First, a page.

No explanation was given for this decision.

Earlier this morning, RSPB Scotland released video footage of the incident and issued a press statement (here). Here is the video in case anyone missed it:

After watching this video, it’s hard to find words to express the disbelief, frustration and fury about that decision to discontinue the prosecution. Social media has erupted in outrage and the Crown Office is seen as a laughing stock. Most reasonable, law-abiding people who don’t have a vested interest in driven grouse shooting would be hard pressed to disagree.

The RSPB Scotland statement said that the Crown Office had indicated they could not use the video as evidence, but no further detail was provided. RSPB Scotland quite rightly pointed out that other cases that have relied upon video footage have been used successfully in Scottish courts (the most high profile one being the conviction of gamekeeper George Mutch in 2014), and the RSPB was bewildered by the inconsistency of the COPFS’ approach in this case.

However, this morning, in response to the release of the video, the Crown Office has finally decided to provide an explanation, as published in a BBC news article:

In accordance with the Crown’s ongoing duty to keep prosecutions under review and after carrying out a detailed review of all of the relevant material, Crown counsel considered that the inevitable conclusion was that RSPB investigators entered the land in question and embarked upon evidence gathering for the purpose of prosecution.

Discussions have taken place over a number of years between RSPB and COPFS about the admissibility of evidence obtained through the use of covert surveillance.

The Crown has consistently made it clear that strict legal tests must be met before evidence which has been obtained irregularly, such as the evidence in this case, is admissible. We will continue to have further dialogue with RSPB.

In the whole circumstances, Crown counsel concluded that the evidence would not be admissible in court.

In light of that conclusion it was entirely appropriate that proceedings were brought to an end.”

This statement begs several questions:

  • Essentially, this statement implies that RSPB Scotland was lying about the deployment of the video camera. RSPB Scotland had clearly explained that the camera was positioned as part of a routine research/monitoring study focusing on the breeding success of a threatened species. There’s a Scottish Government project (Heads up for Hen Harriers) that is deploying cameras at hen harrier nests for exactly this purpose for Christ’s sake! The Crown Office apparently disputes the RSPB’s explanation for camera deployment. Why? What evidence do they have that makes them think the RSPB is lying? [NB: see update at foot of blog]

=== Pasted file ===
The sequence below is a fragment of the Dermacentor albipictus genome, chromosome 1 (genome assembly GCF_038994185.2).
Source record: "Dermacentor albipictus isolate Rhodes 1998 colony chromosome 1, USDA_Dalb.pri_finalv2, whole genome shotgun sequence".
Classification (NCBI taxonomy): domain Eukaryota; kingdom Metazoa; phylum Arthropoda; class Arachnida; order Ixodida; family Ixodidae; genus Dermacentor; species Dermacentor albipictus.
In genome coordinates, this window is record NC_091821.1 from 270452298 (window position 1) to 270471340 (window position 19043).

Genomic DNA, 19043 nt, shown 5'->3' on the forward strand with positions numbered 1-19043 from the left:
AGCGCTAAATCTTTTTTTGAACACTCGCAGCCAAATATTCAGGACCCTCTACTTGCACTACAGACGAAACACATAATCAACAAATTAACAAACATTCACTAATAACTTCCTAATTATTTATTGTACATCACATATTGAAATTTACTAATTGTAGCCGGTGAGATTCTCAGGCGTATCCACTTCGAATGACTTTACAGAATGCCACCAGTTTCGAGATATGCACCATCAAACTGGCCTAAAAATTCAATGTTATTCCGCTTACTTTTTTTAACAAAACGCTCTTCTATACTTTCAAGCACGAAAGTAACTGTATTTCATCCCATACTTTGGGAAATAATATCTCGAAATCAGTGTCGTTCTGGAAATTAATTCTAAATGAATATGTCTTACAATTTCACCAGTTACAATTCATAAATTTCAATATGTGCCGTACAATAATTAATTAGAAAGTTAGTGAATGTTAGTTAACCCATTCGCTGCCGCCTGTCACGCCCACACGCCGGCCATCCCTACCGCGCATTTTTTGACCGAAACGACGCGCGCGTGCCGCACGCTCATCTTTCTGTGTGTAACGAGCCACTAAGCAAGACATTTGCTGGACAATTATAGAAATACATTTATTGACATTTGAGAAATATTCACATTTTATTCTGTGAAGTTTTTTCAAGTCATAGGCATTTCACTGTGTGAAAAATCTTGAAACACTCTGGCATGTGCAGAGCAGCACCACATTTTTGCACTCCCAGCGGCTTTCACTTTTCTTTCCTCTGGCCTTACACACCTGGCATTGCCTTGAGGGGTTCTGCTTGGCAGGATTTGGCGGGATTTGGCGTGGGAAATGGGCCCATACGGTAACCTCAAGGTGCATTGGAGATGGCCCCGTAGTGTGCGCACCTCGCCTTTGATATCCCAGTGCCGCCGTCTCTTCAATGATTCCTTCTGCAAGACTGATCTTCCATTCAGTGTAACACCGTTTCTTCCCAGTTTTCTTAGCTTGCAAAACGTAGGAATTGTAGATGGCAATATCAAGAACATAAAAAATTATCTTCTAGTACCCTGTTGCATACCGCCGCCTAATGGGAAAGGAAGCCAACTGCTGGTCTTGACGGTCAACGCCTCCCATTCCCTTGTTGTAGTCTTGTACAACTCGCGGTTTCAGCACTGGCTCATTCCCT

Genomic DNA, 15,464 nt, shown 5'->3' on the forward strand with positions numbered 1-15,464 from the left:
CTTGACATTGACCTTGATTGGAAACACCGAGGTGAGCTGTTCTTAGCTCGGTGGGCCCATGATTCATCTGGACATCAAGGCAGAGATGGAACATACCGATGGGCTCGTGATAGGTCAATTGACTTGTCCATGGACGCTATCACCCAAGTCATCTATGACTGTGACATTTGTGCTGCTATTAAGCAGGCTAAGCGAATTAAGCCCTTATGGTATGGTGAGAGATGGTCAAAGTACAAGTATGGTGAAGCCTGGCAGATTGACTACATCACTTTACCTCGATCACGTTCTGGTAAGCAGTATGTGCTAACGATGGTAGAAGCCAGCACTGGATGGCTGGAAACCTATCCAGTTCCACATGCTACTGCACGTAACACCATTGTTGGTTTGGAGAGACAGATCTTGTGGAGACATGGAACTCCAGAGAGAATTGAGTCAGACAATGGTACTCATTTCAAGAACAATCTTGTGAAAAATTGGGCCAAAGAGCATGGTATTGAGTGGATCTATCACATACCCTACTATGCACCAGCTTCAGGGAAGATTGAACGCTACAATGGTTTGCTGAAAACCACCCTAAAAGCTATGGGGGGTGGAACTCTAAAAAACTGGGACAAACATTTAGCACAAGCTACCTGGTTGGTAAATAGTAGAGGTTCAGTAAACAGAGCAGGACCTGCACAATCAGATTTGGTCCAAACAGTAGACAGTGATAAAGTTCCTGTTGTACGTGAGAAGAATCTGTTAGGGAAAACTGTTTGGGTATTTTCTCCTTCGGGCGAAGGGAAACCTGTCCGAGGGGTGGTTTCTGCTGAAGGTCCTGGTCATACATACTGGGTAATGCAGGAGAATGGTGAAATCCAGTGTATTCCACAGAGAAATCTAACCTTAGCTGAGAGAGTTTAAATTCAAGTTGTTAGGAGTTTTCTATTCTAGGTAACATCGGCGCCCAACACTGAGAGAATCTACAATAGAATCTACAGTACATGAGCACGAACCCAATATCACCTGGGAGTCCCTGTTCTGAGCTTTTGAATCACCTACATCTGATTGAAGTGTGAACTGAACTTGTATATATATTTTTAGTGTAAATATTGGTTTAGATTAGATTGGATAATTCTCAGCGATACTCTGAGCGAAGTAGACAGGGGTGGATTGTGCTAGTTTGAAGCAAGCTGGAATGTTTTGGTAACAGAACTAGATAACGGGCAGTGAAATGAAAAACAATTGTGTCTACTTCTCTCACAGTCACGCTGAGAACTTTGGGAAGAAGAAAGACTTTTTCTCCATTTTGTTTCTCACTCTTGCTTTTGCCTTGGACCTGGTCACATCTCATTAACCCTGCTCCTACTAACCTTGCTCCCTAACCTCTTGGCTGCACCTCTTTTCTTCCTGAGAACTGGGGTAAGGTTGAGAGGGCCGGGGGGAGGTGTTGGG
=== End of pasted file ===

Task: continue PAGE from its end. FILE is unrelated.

• If the COPFS believed this camera had been placed “for the purpose of prosecution“, why on earth did it take them three years from the date of the shooting to decide to charge the suspect, and why did it take a further year of court hearings (nine in total) before the decision was made to discontinue proceedings? Why did the COPFS even mark this case for proceedings if they didn’t believe the RSPB’s version of events? What changed in the four years the COPFS have been considering this case?
  • Why is the admissibility of video footage such a controversial issue in cases of alleged raptor persecution, and yet we see it being used in a current court case of alleged fox-hunting? We’ve spoken to one of the investigators who filmed the footage being used in the hunt case and he has confirmed he was filming covertly on private land without landowner permission as part of a wider research project on the behaviour of hunts, whether the hunts were involved in alleged criminal activity at the time or not. That’s no different to the circumstances of this hen harrier case.
  • If the circumstances of how this camera footage was obtained were so controversial, why didn’t the COPFS allow the evidence to be assessed by the court? In a very similar case to this current one, in 2006 a gamekeeper was convicted of stalking a hen harrier and his conviction was based on RSPB video evidence. During that trial, there were several hours of legal argument about the admissibility of the video evidence. The Sheriff accepted the video evidence, commenting that the RSPB presence on the gamekeeper’s estate [from where the video was filmed] was “neither illegal nor irregular, and the intent to obtain evidence did not make it so“.
  • We’ve discussed the issue of the admissibility of video evidence time and time and time again. In 2013, the then Environment Minister Paul Wheelhouse told us that this very issue had been raised with the Lord Advocate (see here). Why then, four years later, is there still such inconsistency and lack of clarity about video admissibility?
  • Why did it take the publication of this video footage, two weeks after the Crown’s decision to discontinue proceedings, for the COPFS to provide an explanation for their decision? Hen harrier persecution is one of the highest national wildlife crime priorities and there is huge and legitimate public concern about it. By remaining silent for two weeks, we would argue the COPFS has displayed an arrogance and contempt for that public concern. It’s not the first time the COPFS has been criticised for poor communications – the Scottish Environment LINK report on wildlife crime enforcement published two years ago was damning on this issue, and this year’s Scottish Parliament’s Justice Committee report on the role and purpose of the COPFS reached a similar conclusion.